At my graduation, the university president was the one to hood everyone. The supervisors who were in attendance just stood off to the side of the stage and shook the hand of their student after they were hooded.

  10. There was a 6-week gap between my defense and graduation so my advisor was back out of the country by then, just as he was during most of my last couple years. I don’t think there would have been anyone I knew at the graduation ceremony so there didn’t seem to be much point in attending. I think one is expected to have the appropriate doctoral regalia at these things; I have no idea where the money would have come from for that. I have to confess that I don’t even know what a doctoral hooding even looks like and I guess I might not ever find out! We’re required by the Faculty Handbook to attend either the Fall or Spring commencement every year at my PUI. Even the Spring ceremony is relatively small enough to not be too painful and there’s a good energy, but I sympathize with not wanting to be part of a huge ceremony.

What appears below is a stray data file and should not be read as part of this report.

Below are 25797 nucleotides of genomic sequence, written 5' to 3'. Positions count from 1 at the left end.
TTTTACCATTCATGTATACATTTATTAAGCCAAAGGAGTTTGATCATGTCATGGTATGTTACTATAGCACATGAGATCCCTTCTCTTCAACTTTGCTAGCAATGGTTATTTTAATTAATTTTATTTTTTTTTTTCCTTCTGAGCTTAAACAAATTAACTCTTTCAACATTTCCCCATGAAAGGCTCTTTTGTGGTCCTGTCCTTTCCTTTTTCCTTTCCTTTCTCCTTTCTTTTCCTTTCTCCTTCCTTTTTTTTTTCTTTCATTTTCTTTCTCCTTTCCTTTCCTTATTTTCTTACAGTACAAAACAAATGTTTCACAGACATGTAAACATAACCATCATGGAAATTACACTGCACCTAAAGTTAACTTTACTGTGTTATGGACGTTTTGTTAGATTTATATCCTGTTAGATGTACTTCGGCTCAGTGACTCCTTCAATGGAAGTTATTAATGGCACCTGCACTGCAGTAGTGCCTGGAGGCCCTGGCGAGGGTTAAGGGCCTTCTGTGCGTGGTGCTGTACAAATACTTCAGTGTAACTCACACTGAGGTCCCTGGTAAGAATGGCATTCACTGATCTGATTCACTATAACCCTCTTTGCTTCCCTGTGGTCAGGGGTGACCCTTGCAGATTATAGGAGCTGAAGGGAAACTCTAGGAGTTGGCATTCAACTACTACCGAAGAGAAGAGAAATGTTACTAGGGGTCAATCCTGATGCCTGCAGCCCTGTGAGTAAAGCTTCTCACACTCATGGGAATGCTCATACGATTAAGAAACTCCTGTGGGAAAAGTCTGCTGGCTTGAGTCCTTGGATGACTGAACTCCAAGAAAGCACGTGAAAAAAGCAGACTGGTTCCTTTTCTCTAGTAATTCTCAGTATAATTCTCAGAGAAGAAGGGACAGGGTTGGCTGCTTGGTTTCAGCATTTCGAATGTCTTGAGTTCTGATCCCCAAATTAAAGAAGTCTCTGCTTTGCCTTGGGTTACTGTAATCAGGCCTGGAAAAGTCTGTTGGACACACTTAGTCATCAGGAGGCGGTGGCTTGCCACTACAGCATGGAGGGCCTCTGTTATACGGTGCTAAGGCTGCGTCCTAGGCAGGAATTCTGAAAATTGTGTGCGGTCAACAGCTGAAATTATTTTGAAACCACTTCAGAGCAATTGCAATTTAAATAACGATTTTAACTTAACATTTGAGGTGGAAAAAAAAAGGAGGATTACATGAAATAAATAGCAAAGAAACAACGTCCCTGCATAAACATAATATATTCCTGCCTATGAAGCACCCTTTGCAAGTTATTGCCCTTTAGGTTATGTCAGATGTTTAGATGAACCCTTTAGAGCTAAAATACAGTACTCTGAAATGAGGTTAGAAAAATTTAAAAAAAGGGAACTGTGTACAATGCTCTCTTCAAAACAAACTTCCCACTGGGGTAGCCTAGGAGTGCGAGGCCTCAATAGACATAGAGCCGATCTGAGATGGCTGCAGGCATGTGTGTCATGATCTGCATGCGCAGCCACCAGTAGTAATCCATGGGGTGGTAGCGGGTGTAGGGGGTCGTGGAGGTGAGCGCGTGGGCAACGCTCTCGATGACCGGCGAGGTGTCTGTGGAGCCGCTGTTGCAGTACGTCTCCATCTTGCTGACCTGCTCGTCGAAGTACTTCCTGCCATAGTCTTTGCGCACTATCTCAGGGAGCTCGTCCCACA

11. I agree with your husband on this one.

    My advisor came to my graduation and hooded me and that is one of the few things I remember from my graduation. He also hung out awkwardly with me and my family and we all really appreciated it.

    I dunno, maybe it’s superficial or maybe I just like celebrating by following traditions.

  12. I was my adviser’s first student, and he did come to the hooding ceremony, which was about a month after my defense (and he had previously ohsted a defense party at his house). I was definitely into it – and it was a nice capstone to the whole process (ordeal?). I even bought my own robes in the U colors. I thought, I can wear them to graduation when I am a prof and I’ll stand out against all the black robes. Even so, I probably wouldn’t have bothered it if my defense hadn’t been fairly close to graduation time.